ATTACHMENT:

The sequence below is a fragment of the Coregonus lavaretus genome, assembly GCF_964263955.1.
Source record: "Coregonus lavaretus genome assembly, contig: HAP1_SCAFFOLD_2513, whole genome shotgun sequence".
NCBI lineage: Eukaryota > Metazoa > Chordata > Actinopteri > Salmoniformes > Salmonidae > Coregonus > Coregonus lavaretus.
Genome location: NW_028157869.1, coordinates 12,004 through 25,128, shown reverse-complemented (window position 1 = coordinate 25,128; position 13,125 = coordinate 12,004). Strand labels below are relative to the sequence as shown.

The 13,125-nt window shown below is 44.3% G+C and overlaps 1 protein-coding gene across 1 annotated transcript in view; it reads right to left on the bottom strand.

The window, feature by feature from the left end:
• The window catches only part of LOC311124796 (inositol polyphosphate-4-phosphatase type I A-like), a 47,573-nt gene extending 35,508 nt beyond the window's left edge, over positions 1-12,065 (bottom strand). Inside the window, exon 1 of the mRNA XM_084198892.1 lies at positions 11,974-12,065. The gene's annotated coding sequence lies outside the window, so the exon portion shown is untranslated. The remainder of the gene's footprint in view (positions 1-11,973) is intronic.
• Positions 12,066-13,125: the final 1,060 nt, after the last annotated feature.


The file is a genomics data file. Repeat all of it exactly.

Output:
The sequence below is a fragment of the Coregonus lavaretus genome, assembly GCF_964263955.1.
Source record: "Coregonus lavaretus genome assembly, contig: HAP1_SCAFFOLD_2513, whole genome shotgun sequence".
NCBI lineage: Eukaryota > Metazoa > Chordata > Actinopteri > Salmoniformes > Salmonidae > Coregonus > Coregonus lavaretus.
Genome location: NW_028157869.1, coordinates 12,004 through 25,128, shown reverse-complemented (window position 1 = coordinate 25,128; position 13,125 = coordinate 12,004). Strand labels below are relative to the sequence as shown.

The 13,125-nt window shown below is 44.3% G+C and overlaps 1 protein-coding gene across 1 annotated transcript in view; it reads right to left on the bottom strand.

The window, feature by feature from the left end:
• The window catches only part of LOC311124796 (inositol polyphosphate-4-phosphatase type I A-like), a 47,573-nt gene extending 35,508 nt beyond the window's left edge, over positions 1-12,065 (bottom strand). Inside the window, exon 1 of the mRNA XM_084198892.1 lies at positions 11,974-12,065. The gene's annotated coding sequence lies outside the window, so the exon portion shown is untranslated. The remainder of the gene's footprint in view (positions 1-11,973) is intronic.
• Positions 12,066-13,125: the final 1,060 nt, after the last annotated feature.